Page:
Earlier this year, Business in the Community launched Same But Different, a ground-breaking photographic project that celebrates and shines a light on the diversity of women in the workplace. Working with the photographer Leonora Saunders, the project uses imagery and narrative to challenge employer and media perceptions of working women and help them understand not only the challenges women encounter but also their needs, priorities and strengths.
Women are not one homogeneous group. Their experiences of work are influenced not just by their sex or gender, but by other aspects of their identity such as race, sexual orientation, disability, culture, religion, class background or health. Yet when we see imagery of ‘women in work’ used by the media or by employers, they are oddly samey. If it’s not a photo of a woman in her kitchen, on the phone, holding a baby and typing on her laptop (usually to illustrate a piece on ‘having it all’ or ‘work life balance’), it’s the downright odd fixation with shoes. Usually, the women in these photographs are white and often pictured in professional dress, such as suits and high heels.
These images are unrealistic and unrepresentative, yet the overwhelming focus on them in the media leads public discourse to generalise about women based on the perception of a few. This narrow focus limits understanding of women’s real experiences in work, and consequently means the barriers many women face are overlooked. To put it simply, they don’t tell women’s stories.
But why does it matter that we recognise that a white woman’s experience of exclusion is different from a black woman’s, or that the inequality faced by middle class women isn’t the same as that of a working class woman? Because in our efforts to redress the balance of power and influence between men and women, we rarely talk about the barriers to equality most women experience due to those differences.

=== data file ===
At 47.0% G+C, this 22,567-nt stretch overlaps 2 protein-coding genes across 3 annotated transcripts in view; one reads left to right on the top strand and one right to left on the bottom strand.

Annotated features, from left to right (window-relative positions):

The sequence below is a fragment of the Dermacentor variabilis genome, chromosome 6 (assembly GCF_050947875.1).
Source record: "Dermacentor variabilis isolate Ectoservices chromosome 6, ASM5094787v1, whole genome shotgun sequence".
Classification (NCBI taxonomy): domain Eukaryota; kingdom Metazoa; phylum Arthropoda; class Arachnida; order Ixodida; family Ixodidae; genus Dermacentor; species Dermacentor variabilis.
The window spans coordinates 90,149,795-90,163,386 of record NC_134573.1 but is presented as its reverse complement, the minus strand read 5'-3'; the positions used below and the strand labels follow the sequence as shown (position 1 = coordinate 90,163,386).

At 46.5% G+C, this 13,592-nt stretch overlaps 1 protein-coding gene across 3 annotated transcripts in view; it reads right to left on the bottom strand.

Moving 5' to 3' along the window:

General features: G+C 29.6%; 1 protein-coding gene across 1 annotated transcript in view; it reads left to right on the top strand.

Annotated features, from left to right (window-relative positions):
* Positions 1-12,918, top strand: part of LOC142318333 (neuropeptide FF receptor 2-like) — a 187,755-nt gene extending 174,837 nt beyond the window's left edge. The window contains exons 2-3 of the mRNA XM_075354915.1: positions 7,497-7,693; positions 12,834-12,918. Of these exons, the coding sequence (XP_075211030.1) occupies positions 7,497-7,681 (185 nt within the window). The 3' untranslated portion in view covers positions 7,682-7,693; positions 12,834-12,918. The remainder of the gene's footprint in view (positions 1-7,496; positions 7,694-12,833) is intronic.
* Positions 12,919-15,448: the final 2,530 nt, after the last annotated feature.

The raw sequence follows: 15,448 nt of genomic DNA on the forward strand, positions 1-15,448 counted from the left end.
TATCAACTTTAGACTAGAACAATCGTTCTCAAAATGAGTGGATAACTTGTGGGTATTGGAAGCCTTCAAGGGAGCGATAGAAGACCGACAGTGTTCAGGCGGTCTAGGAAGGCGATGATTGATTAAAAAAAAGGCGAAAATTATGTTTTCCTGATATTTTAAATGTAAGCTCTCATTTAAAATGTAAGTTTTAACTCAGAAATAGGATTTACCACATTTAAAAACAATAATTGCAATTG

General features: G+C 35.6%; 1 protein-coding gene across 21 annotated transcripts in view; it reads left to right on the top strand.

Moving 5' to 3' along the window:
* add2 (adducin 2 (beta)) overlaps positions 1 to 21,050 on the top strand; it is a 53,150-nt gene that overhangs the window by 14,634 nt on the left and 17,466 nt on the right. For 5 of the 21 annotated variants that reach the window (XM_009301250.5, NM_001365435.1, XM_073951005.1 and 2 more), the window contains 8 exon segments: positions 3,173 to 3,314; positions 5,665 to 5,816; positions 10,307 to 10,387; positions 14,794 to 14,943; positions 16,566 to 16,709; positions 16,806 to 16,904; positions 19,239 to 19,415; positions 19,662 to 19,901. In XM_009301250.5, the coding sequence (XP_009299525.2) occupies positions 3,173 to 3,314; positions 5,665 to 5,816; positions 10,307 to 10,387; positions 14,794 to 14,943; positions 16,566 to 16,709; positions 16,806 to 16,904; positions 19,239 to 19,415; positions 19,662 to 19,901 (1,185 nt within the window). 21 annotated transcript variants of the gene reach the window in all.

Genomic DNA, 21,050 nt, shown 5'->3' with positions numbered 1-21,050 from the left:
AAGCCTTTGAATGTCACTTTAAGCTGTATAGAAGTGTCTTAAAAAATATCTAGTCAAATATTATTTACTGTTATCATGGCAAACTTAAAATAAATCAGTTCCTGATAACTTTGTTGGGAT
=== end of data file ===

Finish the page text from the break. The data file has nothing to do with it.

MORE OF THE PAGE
While we cannot and should not speak for others, many women feel excluded from the debate about feminism and workplace equality in its current form. Predominantly white women’s networks may not be able to speak for Black or Asian women. Employment drops off a cliff for women over 40, with many struggling to find new jobs and others working past retirement age to top up smaller pensions, yet conversation around the gender pay gap rarely mentions age. Women at the lowest end of the labour market find it the most difficult to progress, yet it’s those few at the top of business who are celebrated with champagne receptions. As the journalist Natalie Bloomer writes: “the way the debate is currently conducted means it has more to offer the female executive than the woman who serves her lunch”.
Same But Different aims to bring the conversation into the 21st century by creating a platform for all women to tell their own story. The photographs and accompanying interviews we are compiling represent women whose voices are often unheard, but whose stories must be told to ensure that all women are part of the conversation about work and equality. Our sex and gender may be the same, but our identities, struggles and battles are different – and it’s time we all sat back and listened.
We will be hosting a public exhibition of images from the project at an exciting venue in central London for three weeks from February to March 2017, in celebration of International Women’s Day. We are also still looking for our last few volunteers for the project, specifically women working in manual jobs, women in part-time work, women on minimum or living wage, and women over the age of 55. If there is someone you could nominate for the project, please let us know!